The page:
COP23: THE UN CLIMATE SUMMIT IN BONN
November 6-17, 2017 - Bonn, Germany
From November 6 to 17, national delegates will gather in Bonn, Germany, to take part in the twenty-third session of the Conference of the Parties to the United Nations Framework Convention on Climate Changes (COP23). Every year, the COP meets “to review and assess the implementation of the UNFCCC and any other legal instruments the body adopts with the goal of reducing greenhouse gas emissions and fighting climate change.”
This will be the first COP since Trump announced plans to withdraw from the Paris Climate Agreement, which the US signed along with almost 200 other nations in 2015. This withdrawal marked a tipping point in the tentative consensus reached in Paris. Trump alone cannot dissolve the agreement, but his actions have weakened it enough to ask ourselves: is it realistic to expect to slow down emissions and reverse climate change impacts without one of the biggest polluters taking part in the efforts?
As in previous COPs, civil society—including the Rosa Luxemburg Stiftung—will be present to lobby for the best possible implementation of the Paris Agreement, to debate next steps, and to build connections for the global climate movement. RLS has a full schedule of events planned, both in the UNFCCC’s formal civil society space (the Bonn Zone) and at the People’s Climate Summit (November 3-7). RLS’s program includes sessions on energy democracy, fighting extractivism, just transition, local climate struggles, and gender-just implementation of the agreement, putting the focus on the need for more prominent roles for women of color, peasants, and Indigenous peoples in the climate justice movement.
Together with the Trade Unions for Energy Democracy (TUED) initiative and CUNY’s Murphy Institute, RLS–NYC will bring together union leaders from the global North and South with their allies committed to reclaiming and restructuring the energy system. We will focus on the need for radical reform towards a social ownership and control of the energy system that also protects the rights of workers and communities.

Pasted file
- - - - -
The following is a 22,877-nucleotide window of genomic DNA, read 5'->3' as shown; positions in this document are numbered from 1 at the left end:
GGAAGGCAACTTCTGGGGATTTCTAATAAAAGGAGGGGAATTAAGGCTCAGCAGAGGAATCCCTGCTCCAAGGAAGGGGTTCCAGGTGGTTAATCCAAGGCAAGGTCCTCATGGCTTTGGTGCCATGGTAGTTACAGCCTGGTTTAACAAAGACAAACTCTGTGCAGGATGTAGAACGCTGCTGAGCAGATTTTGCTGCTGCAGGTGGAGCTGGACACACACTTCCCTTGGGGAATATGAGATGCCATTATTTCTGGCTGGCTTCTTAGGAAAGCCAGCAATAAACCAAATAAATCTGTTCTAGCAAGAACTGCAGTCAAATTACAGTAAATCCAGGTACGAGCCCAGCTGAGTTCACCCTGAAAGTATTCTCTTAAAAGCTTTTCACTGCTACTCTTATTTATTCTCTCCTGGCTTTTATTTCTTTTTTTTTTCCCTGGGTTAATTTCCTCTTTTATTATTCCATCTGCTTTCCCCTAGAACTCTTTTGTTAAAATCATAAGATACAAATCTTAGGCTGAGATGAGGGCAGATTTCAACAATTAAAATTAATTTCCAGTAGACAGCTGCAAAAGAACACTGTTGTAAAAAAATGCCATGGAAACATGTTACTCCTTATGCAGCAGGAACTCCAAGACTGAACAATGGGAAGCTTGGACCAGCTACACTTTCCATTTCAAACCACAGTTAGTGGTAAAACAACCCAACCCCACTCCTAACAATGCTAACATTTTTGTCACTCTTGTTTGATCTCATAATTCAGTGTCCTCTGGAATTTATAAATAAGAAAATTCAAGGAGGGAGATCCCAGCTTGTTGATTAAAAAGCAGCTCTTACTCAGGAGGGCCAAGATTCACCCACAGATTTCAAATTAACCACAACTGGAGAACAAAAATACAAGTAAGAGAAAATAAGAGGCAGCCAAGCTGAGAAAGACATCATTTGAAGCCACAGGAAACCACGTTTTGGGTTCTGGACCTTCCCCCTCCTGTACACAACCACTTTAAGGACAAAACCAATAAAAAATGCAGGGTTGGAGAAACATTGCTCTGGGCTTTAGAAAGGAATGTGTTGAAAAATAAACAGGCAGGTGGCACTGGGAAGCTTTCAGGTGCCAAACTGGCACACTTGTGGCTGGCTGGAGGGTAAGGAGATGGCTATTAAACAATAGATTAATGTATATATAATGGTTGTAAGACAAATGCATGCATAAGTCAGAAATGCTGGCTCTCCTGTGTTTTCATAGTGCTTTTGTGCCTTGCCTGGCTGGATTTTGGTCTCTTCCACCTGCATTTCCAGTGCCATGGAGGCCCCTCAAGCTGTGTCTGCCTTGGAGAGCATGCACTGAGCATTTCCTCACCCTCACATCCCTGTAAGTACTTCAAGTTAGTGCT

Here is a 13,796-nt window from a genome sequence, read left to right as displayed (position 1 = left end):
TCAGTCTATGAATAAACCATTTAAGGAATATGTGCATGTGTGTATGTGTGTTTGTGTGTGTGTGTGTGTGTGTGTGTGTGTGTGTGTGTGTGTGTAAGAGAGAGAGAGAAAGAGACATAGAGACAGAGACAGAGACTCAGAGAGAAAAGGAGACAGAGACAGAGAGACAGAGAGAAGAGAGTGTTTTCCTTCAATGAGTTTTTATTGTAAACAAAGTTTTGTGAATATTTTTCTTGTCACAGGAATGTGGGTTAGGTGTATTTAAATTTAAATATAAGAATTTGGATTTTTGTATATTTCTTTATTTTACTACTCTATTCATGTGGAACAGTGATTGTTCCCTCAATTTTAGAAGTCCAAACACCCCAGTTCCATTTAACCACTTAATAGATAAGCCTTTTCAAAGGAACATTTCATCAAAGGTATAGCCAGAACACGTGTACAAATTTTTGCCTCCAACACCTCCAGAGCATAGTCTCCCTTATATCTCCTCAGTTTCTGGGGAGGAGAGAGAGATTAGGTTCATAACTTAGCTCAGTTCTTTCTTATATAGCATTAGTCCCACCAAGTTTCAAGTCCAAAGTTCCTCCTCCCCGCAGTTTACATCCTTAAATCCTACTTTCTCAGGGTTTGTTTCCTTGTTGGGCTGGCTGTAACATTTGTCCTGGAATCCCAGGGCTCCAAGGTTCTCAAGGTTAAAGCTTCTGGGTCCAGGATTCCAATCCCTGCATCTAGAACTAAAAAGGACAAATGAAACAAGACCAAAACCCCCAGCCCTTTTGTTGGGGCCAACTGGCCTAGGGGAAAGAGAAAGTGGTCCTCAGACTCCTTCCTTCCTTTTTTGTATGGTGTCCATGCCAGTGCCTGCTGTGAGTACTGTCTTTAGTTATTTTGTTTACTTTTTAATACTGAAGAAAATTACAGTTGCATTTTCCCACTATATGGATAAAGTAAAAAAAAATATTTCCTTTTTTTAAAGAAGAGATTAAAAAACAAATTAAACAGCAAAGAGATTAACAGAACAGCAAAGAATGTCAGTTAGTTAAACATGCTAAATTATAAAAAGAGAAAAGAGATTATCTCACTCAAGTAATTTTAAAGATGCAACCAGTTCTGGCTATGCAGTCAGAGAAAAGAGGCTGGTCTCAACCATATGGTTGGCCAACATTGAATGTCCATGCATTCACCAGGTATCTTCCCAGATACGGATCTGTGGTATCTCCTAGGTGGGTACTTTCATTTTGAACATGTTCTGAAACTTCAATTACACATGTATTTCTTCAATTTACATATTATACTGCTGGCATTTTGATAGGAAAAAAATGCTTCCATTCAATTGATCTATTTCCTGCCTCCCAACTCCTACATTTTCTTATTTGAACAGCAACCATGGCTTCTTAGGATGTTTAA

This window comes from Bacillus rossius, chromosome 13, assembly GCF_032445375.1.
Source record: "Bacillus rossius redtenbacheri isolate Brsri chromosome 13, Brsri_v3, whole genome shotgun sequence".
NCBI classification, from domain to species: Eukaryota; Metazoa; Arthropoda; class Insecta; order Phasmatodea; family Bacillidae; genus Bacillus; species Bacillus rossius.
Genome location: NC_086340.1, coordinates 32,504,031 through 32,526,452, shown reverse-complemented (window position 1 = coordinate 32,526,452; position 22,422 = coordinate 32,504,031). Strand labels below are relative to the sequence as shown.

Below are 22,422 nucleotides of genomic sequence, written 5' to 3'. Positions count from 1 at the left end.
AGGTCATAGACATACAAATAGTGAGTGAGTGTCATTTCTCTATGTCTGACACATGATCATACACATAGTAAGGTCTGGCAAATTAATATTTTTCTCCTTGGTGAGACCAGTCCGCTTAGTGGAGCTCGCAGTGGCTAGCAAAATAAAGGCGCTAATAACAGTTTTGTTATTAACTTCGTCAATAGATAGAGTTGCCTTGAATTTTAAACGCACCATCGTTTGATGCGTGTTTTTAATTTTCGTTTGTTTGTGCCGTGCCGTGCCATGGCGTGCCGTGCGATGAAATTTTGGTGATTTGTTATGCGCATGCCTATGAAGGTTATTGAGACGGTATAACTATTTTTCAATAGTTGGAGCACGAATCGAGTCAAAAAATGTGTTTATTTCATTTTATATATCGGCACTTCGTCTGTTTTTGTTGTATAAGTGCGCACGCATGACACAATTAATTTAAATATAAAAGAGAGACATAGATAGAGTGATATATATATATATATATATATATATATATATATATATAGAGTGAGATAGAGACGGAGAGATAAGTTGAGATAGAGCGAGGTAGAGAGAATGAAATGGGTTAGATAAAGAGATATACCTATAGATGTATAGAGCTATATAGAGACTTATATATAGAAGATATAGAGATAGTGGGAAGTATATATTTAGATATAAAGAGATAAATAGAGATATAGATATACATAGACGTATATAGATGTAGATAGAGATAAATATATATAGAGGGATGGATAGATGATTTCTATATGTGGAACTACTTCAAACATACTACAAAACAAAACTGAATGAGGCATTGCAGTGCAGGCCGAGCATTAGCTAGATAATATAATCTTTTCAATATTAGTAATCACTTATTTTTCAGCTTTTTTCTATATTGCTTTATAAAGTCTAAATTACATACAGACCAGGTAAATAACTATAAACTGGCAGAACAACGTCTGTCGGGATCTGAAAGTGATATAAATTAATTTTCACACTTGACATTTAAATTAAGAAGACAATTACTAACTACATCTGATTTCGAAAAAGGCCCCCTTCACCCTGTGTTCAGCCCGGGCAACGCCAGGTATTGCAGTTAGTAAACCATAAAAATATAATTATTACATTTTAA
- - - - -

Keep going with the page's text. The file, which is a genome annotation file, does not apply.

We will also be joined by a delegation of Indigenous women climate defenders travelling from Kenya with the support of RLS-NYC and our partner MADRE. The group, formed by Edna Kapyoyo, Margaret Cherop Nguratiang, Alice Lesepen, and Naiyan Kiplagat, will take part in the COP23 to ensure the needs of Indigenous women and communities are taken into account by national delegates and civil society.
RLS Official Side Event:
The contribution of local climate justice struggles to a gender-just implementation of the UNFCCC
When: Tuesday, 14 November, 11:30-13:00
Where: COP23, Bonn Zone, Meeting Room 4
Linking local struggles with the international negotiations, we will present equitable, gender-just, inclusive, resilient, low-carbon solutions and discuss how international agreements can support these solutions and approaches to reduce and compensate for loss and damage.
Speakers: Ndivile Mokoena (GenderCC Southern Africa, South Africa), Dinda Nuur Annisaa Yura (Solidaritas Perempuan, Indonesia), Melissa Moreano (Critical Geography Collective, Ecuador), Dr. Till Bender (Rosa Luxemburg Foundation, Germany), Sabine Minninger (Brot für die Welt, Germany)
This side event is co-hosted by GenderCC and LIFE.
For other events hosted by the Rosa-Luxemburg-Stiftung at the People’s Climate Summit and the UN Climate Summit in Bonn, check here.
Check out the related TUED Working Paper no. 10, “Preparing a Public Pathway: Confronting the Investment Crisis in Renewable Energy.”
New publication by Tim Judson.
When nuclear power started to develop into an ever more important source of electric energy during the second half of the twentieth century, there grew widespread optimism regarding the potential of this seemingly unlimited, clean and, in the long run, economic resource. The unresolved problem of how to dispose of nuclear waste—which degrades very slowly, with a half-life of up to 15.7 million years—existed from......
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